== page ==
Former IU swimmers picked for national team


Several former Indiana University collegiate swimmers who have turned professional and recently spent time training in Seymour were chosen for the U.S. National Team, a step that keeps their Summer Olympic dream alive for 2021.

Eight swimmers, some of them past Olympians with connections to IU, though not all of whom worked out in Seymour, made the cut to position themselves for next year’s Olympic Trials for the delayed Tokyo Summer Olympics.

Lilly King, Annie Lazor, Zach Apple, Cody Miller and Blake Pieroni took advantage of access to Shields Park Pool to keep up their training at a time when the COVID-19 pandemic had sealed off most options for them.

King won two gold medals for the United States team in 2016.

Also, other ex-IU swimmers Michael Brinegar, Ian Finnerty and Zane Grothe were selected for the national group by USA Swimming in Colorado Springs.

There are 59 men and 56 women who received national team designation. The Olympic team will be chosen from this group.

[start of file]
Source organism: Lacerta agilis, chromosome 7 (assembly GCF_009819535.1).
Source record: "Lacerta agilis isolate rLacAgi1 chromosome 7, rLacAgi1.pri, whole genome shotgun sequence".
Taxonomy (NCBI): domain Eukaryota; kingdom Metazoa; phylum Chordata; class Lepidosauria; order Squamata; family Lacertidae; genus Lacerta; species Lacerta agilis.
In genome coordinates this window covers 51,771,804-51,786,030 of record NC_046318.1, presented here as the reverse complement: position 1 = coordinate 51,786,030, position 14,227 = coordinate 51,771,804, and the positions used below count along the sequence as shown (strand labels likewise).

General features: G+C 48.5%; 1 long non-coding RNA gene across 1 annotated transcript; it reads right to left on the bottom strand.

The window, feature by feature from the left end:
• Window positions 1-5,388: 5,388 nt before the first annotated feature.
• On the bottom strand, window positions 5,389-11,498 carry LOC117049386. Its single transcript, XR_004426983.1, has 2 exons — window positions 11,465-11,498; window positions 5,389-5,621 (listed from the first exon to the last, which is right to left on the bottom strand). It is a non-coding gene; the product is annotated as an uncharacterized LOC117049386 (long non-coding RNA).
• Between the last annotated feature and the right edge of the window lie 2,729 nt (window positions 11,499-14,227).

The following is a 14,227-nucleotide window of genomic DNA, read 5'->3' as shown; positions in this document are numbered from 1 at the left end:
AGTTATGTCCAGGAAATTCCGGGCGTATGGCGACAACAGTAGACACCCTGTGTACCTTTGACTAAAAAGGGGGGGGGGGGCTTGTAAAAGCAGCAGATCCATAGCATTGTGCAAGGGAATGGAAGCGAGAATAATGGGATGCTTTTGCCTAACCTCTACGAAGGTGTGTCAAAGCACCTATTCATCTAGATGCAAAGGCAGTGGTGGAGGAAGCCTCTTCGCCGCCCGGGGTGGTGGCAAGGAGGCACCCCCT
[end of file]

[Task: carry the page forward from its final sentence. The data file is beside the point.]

“That group of people, they’re your Olympic people,” IU coach Ray Looze said of those picked for the national team.

The Summer Olympics were originally scheduled to be held in Japan this summer but were put back for a year because of the worldwide spread of the coronavirus.

Although the replacement trials are not scheduled until next June and the Games until next July, there is still uncertainty over whether these Olympics will be held at all, depending on the situation surrounding the virus.

This step means “everything,” he said to the hopefuls who wish to make take the next step and compete in the trials.

Current IU swimmers still await word on whether the Big Ten will commit to a winter season in their sport after calling off all fall sports recently.

Looze, who supervised the pro swimmers’ training during their Seymour workouts, said swimmers right now are able to swim in the IU pool, but as has been seen in several sports, matters can change swiftly.

“We’re hopeful we can begin (the season),” Looze said. “It’s got a trickle-down effect on everyone. It has been a long year. It’s hard to beat that (the virus) every day.”

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